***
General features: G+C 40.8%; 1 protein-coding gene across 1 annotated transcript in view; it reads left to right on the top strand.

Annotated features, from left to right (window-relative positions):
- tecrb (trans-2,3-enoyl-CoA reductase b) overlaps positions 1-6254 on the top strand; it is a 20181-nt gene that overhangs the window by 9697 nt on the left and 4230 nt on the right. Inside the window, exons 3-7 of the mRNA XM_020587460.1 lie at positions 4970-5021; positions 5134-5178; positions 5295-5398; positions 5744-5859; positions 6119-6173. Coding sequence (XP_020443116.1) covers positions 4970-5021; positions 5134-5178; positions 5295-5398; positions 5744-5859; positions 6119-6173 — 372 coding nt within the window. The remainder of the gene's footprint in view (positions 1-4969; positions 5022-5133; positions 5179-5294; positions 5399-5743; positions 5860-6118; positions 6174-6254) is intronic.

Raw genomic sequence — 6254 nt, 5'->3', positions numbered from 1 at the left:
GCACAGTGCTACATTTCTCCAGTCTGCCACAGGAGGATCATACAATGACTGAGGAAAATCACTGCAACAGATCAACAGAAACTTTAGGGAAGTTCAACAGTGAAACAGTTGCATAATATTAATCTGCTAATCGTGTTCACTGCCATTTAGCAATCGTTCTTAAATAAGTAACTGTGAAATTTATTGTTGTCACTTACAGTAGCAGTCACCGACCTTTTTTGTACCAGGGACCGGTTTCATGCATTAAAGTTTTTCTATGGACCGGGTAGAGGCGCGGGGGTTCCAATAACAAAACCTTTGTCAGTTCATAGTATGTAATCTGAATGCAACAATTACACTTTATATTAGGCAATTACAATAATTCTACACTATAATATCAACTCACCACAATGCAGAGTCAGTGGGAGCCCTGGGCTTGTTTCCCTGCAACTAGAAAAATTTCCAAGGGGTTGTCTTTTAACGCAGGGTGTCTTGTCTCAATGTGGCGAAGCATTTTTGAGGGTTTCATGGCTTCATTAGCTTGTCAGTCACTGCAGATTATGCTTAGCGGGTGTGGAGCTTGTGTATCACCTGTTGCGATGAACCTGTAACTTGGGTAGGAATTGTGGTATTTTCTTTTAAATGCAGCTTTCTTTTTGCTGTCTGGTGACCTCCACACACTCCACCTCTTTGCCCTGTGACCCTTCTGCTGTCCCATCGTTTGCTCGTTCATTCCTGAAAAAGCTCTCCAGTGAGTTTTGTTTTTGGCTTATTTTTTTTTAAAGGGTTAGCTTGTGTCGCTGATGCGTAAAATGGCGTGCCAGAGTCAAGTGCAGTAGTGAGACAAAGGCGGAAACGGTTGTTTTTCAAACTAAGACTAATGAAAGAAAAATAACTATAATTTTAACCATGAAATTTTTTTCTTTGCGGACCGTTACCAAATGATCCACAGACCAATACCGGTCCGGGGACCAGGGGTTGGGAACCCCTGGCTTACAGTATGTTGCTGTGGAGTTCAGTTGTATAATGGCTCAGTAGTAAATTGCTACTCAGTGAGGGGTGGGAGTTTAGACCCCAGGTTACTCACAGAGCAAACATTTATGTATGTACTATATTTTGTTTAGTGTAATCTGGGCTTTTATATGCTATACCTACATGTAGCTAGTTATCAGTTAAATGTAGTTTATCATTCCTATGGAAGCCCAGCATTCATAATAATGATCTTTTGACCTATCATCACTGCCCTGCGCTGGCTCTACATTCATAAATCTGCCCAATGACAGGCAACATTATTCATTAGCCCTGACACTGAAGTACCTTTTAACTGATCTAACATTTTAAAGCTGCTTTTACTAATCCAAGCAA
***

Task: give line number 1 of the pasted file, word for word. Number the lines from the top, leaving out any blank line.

General features: G+C 40.8%; 1 protein-coding gene across 1 annotated transcript in view; it reads left to right on the top strand.